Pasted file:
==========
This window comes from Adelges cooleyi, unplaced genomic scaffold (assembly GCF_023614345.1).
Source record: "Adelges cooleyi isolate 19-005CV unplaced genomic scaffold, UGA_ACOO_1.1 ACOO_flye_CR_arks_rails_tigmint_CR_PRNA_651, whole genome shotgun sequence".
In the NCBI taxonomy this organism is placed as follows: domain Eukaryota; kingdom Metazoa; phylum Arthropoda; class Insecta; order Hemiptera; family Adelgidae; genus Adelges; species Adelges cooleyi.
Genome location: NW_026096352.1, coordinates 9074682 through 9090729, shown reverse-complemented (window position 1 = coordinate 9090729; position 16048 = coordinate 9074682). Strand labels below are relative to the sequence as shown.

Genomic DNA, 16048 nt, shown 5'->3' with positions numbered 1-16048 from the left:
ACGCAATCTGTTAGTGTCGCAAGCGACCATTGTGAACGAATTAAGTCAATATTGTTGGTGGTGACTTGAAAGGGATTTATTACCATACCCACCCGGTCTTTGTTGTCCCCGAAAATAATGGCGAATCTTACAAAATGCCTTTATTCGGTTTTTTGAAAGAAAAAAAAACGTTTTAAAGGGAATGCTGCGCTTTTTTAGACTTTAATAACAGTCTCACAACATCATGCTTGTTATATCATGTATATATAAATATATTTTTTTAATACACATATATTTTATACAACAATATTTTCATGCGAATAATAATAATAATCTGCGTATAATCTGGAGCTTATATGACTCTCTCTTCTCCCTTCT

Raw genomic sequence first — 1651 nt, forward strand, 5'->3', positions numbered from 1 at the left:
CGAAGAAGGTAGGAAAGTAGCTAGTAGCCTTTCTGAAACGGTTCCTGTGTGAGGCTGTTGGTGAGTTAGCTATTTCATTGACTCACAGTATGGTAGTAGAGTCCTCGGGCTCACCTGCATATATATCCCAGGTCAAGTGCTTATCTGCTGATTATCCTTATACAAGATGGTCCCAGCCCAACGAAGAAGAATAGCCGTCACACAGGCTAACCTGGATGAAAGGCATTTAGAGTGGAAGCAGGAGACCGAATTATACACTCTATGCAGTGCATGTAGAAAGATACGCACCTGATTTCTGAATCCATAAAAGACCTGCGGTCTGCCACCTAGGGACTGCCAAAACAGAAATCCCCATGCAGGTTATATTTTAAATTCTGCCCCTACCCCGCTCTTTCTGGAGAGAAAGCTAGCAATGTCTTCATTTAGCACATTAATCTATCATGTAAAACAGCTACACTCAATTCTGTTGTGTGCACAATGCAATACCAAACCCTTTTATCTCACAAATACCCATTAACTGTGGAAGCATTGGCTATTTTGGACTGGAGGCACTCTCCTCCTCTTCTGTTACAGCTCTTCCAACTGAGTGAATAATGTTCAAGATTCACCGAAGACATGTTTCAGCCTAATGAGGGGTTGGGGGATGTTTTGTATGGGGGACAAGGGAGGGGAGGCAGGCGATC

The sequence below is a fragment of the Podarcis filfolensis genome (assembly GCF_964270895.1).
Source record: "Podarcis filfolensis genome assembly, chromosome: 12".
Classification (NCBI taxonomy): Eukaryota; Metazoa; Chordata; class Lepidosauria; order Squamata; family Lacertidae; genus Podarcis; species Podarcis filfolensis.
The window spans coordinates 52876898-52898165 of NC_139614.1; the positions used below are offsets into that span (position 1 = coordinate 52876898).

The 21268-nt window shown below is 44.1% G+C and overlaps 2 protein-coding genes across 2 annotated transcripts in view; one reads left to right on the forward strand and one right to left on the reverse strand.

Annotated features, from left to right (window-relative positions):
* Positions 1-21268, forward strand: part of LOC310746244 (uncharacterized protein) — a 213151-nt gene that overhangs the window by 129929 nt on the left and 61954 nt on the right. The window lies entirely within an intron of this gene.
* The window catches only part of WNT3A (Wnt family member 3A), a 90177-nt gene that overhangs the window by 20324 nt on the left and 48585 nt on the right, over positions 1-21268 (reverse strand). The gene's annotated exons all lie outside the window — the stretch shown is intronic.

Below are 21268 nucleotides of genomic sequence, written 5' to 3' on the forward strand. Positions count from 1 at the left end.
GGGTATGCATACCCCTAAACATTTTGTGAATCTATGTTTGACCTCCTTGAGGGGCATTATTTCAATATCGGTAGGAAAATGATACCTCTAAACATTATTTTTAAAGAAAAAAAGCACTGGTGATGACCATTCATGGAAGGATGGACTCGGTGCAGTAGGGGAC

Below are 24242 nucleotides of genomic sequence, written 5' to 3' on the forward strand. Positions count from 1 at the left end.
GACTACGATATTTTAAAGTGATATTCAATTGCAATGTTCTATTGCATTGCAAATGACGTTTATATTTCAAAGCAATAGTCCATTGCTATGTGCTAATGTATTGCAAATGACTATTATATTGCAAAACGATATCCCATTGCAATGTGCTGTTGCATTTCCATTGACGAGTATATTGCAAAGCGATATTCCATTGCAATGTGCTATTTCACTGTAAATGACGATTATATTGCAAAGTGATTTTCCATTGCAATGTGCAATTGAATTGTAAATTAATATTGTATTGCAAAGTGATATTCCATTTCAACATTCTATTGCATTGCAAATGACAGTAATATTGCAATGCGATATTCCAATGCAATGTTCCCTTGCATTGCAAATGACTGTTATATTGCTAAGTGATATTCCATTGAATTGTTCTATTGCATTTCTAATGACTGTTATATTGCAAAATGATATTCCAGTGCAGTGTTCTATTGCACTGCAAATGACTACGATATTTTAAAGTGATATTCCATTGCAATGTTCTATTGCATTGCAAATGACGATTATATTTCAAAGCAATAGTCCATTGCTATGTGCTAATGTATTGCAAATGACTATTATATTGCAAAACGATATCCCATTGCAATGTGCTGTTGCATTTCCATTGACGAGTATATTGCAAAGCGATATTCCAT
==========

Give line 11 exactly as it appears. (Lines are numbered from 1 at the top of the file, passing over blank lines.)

Classification (NCBI taxonomy): Eukaryota; Metazoa; Chordata; class Lepidosauria; order Squamata; family Lacertidae; genus Podarcis; species Podarcis filfolensis.